Frank Spragins And Alberta Health Services Program Oh Baby Program is in the news!
New AHS program teaches students all about baby care and parenting
Story by Lisa Laferriere and Tricia Kindleman-Podolksi
FORT McMURRAY — Students here are learning lots about babies and the care they need to thrive.
The new Oh Baby program of Alberta Health Services (AHS) educates teens about how to care for newborn to preschool-aged children. The goal is to ensure they will be trusting caregivers to their own future children and to the children currently in their lives, such as siblings, nieces and nephews.
First to participate was Frank Spragins High School, where one of the teachers who brought the program to her students there says it was a great success.
“The kids loved the program,” says Sarah Hiscock. “They found it fun and informative. Even one of our teachers, who happens to also be a new dad, participated and got in on the fun — so it really brought the staff and students together. I am so elated that AHS offers such a program.”
The program, launched in early 2017, is now available to all schools in the community.
“We want to inform and empower students,” says Karina Higgins, an Infant and Child Development Coordinator with AHS who helped develop the eight-week program.
“People from the ages of 16 to 18 get a lot of information about babies from their friends — they don’t typically seek out advice from professionals. But now, with Oh Baby, we’re coming to them to give them that opportunity.”
To help launch the program, Higgins attended a school board meeting where she pitched the program and talked about what it offered.
“The focus of the program is not sexual health or pregnancy; it’s about the skills needed to care for a baby and ensure they thrive. It helps teach students basic infant care, milestones, proper growth and development, and teach them about other community supports that can be accessed.”
The program is suited to both male and female students; those who complete it earn credits towards their high school diploma.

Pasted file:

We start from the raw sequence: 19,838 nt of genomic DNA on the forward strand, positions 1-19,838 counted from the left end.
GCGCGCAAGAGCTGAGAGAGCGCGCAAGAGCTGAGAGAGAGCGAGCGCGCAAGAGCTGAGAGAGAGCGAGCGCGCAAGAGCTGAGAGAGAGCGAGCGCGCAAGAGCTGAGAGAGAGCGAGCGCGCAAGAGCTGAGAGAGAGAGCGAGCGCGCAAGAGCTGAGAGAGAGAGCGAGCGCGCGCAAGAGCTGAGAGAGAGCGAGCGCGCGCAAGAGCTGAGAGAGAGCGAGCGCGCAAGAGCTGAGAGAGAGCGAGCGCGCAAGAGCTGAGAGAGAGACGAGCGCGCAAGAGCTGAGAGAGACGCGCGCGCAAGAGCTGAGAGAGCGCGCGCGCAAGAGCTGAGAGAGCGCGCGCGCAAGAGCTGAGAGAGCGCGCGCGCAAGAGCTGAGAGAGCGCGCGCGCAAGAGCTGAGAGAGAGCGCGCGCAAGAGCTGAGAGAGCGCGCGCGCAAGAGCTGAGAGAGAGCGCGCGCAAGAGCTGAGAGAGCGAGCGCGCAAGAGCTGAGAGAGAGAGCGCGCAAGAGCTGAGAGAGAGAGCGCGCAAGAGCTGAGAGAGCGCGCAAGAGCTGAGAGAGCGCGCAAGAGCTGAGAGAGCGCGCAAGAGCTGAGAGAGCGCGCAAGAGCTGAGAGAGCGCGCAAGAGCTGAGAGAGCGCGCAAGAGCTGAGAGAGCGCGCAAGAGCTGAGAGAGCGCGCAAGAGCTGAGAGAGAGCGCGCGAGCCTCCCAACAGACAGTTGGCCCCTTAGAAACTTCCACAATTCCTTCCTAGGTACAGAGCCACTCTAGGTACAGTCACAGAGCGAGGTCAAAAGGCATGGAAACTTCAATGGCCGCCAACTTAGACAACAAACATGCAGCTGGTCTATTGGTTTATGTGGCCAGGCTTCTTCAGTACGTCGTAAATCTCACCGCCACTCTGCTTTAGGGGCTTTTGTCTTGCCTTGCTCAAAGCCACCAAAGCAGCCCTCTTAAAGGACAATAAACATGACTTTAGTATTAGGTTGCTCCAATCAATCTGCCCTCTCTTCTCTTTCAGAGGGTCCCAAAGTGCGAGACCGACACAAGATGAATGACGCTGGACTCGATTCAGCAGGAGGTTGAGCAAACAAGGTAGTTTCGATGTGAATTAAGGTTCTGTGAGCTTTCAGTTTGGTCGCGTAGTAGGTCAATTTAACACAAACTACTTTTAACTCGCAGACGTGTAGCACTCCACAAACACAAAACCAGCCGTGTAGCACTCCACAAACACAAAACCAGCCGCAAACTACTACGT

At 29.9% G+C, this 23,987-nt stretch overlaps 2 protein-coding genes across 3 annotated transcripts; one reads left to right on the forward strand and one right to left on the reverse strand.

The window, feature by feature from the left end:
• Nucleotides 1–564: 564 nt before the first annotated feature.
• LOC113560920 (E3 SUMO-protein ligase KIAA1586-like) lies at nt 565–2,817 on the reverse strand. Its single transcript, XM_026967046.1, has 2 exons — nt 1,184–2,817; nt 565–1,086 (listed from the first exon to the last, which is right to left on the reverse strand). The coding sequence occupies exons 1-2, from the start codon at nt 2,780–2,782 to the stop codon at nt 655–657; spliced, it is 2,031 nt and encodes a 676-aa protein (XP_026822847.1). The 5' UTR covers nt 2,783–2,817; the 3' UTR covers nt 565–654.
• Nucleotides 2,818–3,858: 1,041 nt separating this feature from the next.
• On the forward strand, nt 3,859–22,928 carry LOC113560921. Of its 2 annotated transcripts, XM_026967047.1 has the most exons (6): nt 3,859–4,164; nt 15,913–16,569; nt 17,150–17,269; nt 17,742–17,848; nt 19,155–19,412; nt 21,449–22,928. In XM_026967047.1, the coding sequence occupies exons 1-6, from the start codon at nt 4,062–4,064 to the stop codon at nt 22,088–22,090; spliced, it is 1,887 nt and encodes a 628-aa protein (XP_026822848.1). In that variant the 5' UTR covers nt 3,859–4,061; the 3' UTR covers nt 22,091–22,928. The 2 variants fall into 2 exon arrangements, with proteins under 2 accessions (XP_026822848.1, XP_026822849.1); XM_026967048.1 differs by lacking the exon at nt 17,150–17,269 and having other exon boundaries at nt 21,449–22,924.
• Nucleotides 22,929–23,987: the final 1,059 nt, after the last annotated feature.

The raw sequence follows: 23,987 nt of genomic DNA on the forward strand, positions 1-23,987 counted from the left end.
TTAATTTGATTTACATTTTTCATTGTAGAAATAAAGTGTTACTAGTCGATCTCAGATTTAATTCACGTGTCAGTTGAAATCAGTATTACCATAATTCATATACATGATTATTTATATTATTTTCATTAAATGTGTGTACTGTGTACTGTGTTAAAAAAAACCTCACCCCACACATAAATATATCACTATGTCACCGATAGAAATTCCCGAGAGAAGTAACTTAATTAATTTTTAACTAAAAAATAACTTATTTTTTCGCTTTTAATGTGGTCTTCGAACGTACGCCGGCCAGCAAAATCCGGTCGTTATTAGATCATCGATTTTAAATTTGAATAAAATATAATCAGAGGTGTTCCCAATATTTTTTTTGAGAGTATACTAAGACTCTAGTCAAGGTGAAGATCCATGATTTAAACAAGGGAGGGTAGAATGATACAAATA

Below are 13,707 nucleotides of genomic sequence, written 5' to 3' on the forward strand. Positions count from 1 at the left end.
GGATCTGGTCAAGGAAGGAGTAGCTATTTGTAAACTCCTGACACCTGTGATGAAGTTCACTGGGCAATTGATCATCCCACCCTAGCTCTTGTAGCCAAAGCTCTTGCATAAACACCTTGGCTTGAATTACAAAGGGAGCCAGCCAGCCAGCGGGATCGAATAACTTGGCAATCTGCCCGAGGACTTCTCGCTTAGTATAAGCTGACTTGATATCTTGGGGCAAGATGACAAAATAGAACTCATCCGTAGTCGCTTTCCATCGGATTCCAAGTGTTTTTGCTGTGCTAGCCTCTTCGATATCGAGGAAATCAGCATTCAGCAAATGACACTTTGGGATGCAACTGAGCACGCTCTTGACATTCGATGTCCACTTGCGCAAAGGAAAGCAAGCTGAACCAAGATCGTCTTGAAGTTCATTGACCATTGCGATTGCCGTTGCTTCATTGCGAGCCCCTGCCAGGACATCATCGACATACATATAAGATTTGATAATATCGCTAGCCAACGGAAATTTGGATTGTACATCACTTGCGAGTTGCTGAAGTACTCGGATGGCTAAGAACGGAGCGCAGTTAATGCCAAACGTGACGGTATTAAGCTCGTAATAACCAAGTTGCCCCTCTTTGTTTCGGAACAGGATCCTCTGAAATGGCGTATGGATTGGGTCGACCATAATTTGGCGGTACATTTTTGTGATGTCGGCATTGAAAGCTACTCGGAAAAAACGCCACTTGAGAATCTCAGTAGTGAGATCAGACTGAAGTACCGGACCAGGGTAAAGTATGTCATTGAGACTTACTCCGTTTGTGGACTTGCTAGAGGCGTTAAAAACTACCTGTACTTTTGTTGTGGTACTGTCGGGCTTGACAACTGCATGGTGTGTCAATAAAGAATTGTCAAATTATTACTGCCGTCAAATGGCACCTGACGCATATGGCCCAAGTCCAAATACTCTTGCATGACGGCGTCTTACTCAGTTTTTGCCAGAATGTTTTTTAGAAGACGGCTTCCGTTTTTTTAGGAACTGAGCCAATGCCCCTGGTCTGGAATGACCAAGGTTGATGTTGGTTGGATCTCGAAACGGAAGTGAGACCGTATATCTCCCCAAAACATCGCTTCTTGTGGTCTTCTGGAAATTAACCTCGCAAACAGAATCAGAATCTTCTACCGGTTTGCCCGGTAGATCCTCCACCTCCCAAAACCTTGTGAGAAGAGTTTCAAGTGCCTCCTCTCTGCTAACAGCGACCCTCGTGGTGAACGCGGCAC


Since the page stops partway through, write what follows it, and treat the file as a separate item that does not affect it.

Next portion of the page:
“We heard a lot of students who completed the program say that it was helpful not because they were planning on having babies right away,” says Higgins, “but because it gave them more confidence to spend time with the babies currently in their life, such as their nieces and nephews. That is a really special skill to have at a young age.”
Sara Ford, also a Child Development Coordinator with AHS, worked with Higgins to develop the program.
“While other programs like this do exist in the community, they tend to attract an older group of people, making teens feel awkward and out of place,” says Ford.
“But by bringing the program to them, many teens are taking the time to learn more about the care of a small child.”
Oh Baby also includes a variety of teaching tools.
“Some of the activities are fun and lighthearted, including a pretend baby shower complete with obstacle course,” says Ford. “But other parts of the program talk about some of the tougher aspects of parenting.”
One portion of the program that touches on these aspects includes working with realistic dolls that represent different health challenges.
One of the dolls represents a baby affected by Fetal Alcohol Syndrome. A second represents a baby born addicted to drugs. A third doll represents a shaken baby — whose parts of the brain light up and can be seen through its transparent head — to demonstrate which areas can be affected by being shaken.
“The program is really educational and relative. We hope more schools show interest and sign up for it,” says Ford.
Oh Baby is available to all schools in Fort McMurray. For more information, please call Higgins or Ford directly at 780-714-5616.